“Howdy,” the cowgirl’s lips peeled into a nasty smile. “If it ain’t the well dressed little boy. We missed ya.”
Finn was determined to stay brave. After all, he was eight now, it was high time he acted like the big boy he was. He was sure that knights didn’t cry. So, he crossed his arms and glared down at them.
“I didn’t miss you.”
They howled with laughter, and, for a moment, Finn was worried he said something bad. Unable to wipe the tears of laughter out of their eyes with their hands tied behind their backs, the cowboys just lifted their shoulders and wiped the tears on those.
“I like ‘im. He’s got moxie,” the cowboy told the cowgirl.
“What can we do for you, pardner?” the cowgirl asked, cocking her head to the side innocently.
“My name is Finn,” Finn said. “Stop calling me pardner.”
“Alright, Finn, I can respect that,” the cowgirl chuckled. “The name’s Gail. He’s Gary.”
“Gary and Gail,” Finn stated.
“That’s right, boy,” Gary smiled proudly. “The best dagum robbers in the wild west.”
“But...we’re not in the wild west,” Finn pointed out. Well, if there could be knights where he lived, he supposed there could be cow folk too. So, he decided not to judge and move on. “Did you hear something scratching at the door?” he asked.
“Yeah, ‘been hearin’ that critter ever since we were locked up in here,” Gail said. “Sounds small, probably nothin’ to worry ‘bout. Why? Ya seen it?”
“No, but I was just hearing it in the bushes…” Finn explained. It was probably just some woodland critter. It was weird that it was trying to get into the shack, though.
“Say,” Gary grabbed Finn’s attention, studying him carefully. “You aren’t from ‘round these parts...right? ‘New in town’, so to speak?”
“I-I guess,” Finn internally flinched at his stutter.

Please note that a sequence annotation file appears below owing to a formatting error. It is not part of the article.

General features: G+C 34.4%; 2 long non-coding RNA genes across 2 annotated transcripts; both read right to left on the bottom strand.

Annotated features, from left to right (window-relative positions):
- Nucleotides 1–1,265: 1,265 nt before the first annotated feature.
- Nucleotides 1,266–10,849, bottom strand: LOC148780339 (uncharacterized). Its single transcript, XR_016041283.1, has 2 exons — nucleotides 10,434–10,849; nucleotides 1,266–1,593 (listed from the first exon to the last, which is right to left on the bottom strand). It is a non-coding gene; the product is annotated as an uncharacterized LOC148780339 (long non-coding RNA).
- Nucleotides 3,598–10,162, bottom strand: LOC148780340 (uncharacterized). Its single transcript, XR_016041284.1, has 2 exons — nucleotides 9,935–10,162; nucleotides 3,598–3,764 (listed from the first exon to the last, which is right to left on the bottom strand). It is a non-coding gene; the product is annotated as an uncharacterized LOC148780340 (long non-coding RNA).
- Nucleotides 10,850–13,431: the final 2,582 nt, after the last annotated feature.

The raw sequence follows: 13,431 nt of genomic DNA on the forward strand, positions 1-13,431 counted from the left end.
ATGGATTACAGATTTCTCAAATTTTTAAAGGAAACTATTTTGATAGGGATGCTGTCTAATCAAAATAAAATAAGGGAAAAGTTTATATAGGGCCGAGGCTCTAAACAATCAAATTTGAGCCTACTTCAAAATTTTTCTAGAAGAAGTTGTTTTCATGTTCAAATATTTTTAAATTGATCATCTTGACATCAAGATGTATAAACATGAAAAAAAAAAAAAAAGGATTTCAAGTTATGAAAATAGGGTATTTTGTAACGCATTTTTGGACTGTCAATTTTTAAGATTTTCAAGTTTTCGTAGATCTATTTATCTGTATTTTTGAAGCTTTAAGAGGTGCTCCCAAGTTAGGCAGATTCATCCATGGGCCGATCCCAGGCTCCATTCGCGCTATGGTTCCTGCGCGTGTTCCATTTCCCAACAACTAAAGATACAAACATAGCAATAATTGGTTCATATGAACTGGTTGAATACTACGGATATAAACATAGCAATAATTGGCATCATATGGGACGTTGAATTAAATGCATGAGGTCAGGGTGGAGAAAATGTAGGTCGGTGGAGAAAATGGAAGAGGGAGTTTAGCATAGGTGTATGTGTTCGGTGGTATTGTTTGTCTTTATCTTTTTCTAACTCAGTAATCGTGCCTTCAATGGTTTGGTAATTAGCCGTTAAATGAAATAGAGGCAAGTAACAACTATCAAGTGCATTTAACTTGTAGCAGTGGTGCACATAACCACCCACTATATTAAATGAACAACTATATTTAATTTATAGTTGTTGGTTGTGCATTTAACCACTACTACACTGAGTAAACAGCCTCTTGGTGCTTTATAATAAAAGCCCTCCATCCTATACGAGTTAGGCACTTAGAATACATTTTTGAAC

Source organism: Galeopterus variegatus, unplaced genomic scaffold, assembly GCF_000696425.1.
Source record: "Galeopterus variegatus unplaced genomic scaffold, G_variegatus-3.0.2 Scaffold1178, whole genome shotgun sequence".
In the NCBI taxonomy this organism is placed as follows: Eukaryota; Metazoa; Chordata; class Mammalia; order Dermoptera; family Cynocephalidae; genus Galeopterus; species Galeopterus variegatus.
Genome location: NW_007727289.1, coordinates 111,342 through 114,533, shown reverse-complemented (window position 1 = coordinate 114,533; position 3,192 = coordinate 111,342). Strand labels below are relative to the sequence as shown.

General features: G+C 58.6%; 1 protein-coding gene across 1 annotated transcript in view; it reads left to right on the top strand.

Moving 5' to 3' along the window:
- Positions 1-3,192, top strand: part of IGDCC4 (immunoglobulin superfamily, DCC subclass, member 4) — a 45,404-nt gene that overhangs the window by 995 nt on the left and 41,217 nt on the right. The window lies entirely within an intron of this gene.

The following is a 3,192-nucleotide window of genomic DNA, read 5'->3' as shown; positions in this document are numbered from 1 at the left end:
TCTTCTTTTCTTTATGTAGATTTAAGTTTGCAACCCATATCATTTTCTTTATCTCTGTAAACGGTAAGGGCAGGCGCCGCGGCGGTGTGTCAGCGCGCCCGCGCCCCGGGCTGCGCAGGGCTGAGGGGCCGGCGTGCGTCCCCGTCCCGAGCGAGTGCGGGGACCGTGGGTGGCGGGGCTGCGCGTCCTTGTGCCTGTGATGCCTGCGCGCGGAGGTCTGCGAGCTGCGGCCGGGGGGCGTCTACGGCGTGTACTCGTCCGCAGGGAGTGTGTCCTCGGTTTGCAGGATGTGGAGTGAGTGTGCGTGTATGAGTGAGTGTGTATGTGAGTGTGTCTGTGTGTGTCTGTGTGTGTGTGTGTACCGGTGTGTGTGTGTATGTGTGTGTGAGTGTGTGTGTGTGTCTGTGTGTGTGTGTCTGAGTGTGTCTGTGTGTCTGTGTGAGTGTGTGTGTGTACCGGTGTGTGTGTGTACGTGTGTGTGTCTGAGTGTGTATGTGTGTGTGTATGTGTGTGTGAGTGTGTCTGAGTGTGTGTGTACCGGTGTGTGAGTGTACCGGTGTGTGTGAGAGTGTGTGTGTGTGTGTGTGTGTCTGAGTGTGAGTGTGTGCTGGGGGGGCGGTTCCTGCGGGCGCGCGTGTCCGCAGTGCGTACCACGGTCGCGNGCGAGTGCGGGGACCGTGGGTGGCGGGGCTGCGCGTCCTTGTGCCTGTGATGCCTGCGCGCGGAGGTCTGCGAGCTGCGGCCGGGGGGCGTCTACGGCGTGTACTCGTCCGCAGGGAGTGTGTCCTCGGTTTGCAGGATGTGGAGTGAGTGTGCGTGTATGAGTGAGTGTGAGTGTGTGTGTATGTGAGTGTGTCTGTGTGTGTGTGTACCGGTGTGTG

“Gary,” Gail whispered. “They must be Lost.”
“Yeah, we are lost, actually,” Finn said. “That girl you were trying to steal from earlier? She’s my sister. Well, step sister, actually. You see, we were trying to get home after her ballet show, right? And-”
“On a train?” Gail interrupted. Finn choked a bit.
“Well, yeah. How did you know?”
“We’re by the train tracks, boy,” Gary laughed deeply. “Everyone from ‘round here has been on a train.”
A light bulb flashed above Finn’s head. Well, a metaphorical light bulb. Really, his eyes just brightened with a new idea, like said metaphorical light bulb. “Really? So you would know where the closest train station is?” Boy, Jett is going to be so proud of him, focusing on priorities and helping them get back home!
“Train station?!” Gail gasped, and the two of them cackled with laughter. Loud, shrieking guffaws filled the shack, and Finn consciously took a step back.
“You really ARE new, ain’t ya?!” Gary shouted between laughs. “THERE AIN’T NO TRAIN STATIONS, BOY!”
“T-There aren’t? But-”
“Yer more lost than ya realize, Finny,” Gail snickered. “Keep followin’ that daisy meadow like ya were, you’ll jus’ walk yerself to yer deaths!” That sent the cowfolk into more fits of howling laughter.
“Hey! HEY!” Finn yelled over their laughing. “We’ll get home!”
“Good luck with that, Finn,” Gail scoffed as the boy turned around, ready to leave the shack. “Hey, kid!”
Finn hesitated before looking over his shoulder. Gail struggled to rise to her feet, only to be knocked back down on her rear by the rope around her wrists. Her cowgirl hat fell to the dirty floor, leaving her brown hair in a disheveled mess. Yet she smiled up at Finn, chunks of brown hair falling into her eyes. “Here’s some advice for those new ‘round here; don’t trust nobody. There’s a fine line ‘tween Good ‘n Evil, y’hear?”
Finn froze for a moment of deja vu, sure that he had heard that last line before. He pushed the thought away, nodding to the cowfolk and shutting the shack door shut. He was hit by a chilly breeze, and noticed that the sun was starting to go down. Their second night away from home. He tightened his suit jacket around himself, hurrying back to the mansion. Maybe Jett has woken up?